Intermediate Filaments

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Intermediate Filaments
2013-12-09 23:05:45
Final Bio

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  1. can be divided into __.
    five major classes
  2. In-depth structure
    - location
    • Radiate through the cytoplasm of a wide variety of animal cells and are often interconnected to other cytoskeletal filaments by thin, wispy cross-bridges
    • -          in many cells, these cross-bridges consists of an elongated dimeric protein called plectin that can exist in numerous isoforms
  3. plectin
    -          each plectin molecule has a binding site for an intermediate filament at one end and, depending on the isoform, a binding site for another intermediate filament, microfilament, or microtubule at the other end
  4. In-depth structure
    - diversity and similarity
    - polypeptides
    • diverse amino acid sequences but similar structural organization that allows them to form similar-looking filaments
    • polypeptides of Ifs contain a central, rod-shaped, alpha helcical domain of similar length and homologous amino acid sequence, which makes the subunits of intermediate filaments very different from the globular tubulin and actin subunits of microtubules and microfilaments
  5. In-depth structure
    - domain
    - rods
    • -          the central fibrous domain is flanked on each side by globular domains of variable size and sequence
    • -          the alpha-helical rods wrap around each other to forma  ropelike dimer approximately 45 nm in length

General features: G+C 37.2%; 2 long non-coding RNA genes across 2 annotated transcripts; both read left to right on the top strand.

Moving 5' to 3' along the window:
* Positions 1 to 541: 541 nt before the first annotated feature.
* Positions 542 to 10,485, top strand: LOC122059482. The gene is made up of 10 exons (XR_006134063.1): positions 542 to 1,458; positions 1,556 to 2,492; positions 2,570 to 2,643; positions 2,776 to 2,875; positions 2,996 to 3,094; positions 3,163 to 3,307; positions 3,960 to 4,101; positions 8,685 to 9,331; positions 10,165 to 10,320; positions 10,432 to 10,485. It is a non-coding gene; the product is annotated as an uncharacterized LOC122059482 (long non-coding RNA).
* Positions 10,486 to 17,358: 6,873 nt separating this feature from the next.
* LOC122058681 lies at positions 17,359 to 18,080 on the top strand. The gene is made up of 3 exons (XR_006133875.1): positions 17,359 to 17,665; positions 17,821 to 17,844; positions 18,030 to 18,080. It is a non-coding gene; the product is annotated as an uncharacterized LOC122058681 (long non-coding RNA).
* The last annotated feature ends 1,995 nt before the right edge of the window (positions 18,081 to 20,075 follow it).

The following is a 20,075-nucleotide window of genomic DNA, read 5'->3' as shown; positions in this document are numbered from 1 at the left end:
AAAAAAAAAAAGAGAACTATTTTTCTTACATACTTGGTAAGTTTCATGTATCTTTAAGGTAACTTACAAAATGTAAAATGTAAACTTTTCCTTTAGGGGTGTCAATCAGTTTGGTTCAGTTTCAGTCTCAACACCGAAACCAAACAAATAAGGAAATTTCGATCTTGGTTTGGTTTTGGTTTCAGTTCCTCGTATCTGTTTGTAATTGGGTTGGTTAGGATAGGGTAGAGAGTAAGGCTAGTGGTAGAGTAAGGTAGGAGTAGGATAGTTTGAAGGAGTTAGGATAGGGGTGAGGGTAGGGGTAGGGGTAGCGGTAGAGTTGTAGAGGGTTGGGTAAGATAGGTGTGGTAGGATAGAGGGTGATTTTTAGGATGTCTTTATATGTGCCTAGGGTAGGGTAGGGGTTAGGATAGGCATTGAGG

• o   the dimer has polarity
  6. Function of IF
    • Provide mechanical strength to cells that are subjected to physical stress, including neurons, muscle cells, and the epithelia cells that are encoded by about 70 different genes
    • Because of its various physical connections, it serves as a scaffold for organizing and maintaining cellular architecture and for absorbing mechanical stresses applied by the extracellular environment
  7. Basic building block
    • basic building block is thought to be a rod-like tetramer formed by two dimers that become aligned side by side in a staggered fashion with their N- and C- termini pointing in opposite directions
    • -          the tetramer itself lacks polarity
    • -          8 tetramers associate with one another side by side to form a filament that is one unit in length
  8. Growth
    • -          subsequent growth of the polymer is accomplished as these unit lengths of filaments associate with one another in an end-to-end fashion to form the highly elongated intermediate filament
    • nothing requires ATP
  9. Characteristics of IFs
    • Less sensitive to chemical agents than other types of cytoskeletal elements and more difficult to solubilized
  10. Types of IF: (3 types)
    - keratin-containing IFs

    - neurofilaments

    - desmin
  11. Keratin-containing IFs
    -          radiate through the cytoplasm, tethered to the nuclear envelope in the center of the cell and anchored at the outer edge of the cell by connections to the cytoplasmic plaques of desmosomes and hemidesmosomes
  12. Neurofilaments
    • -          composed of three distinct proteins: NF-M, NF-H, and NF-L; NF-H and NF-M have sidearms that project outward from the neurofilament
    • -          the sidearms maintain the proper spacing beween the parallel neurofilaments of the axon
    • -          in early stages of differentiation when the axon is growing toward a target cell, it contains few neurofilaments until its nerve cell is fully extended
  13. Desmin
    plays a key structural role in maintaining the alignment of the myofibrils of a muscle cell and its absence makes the cell extremely fragile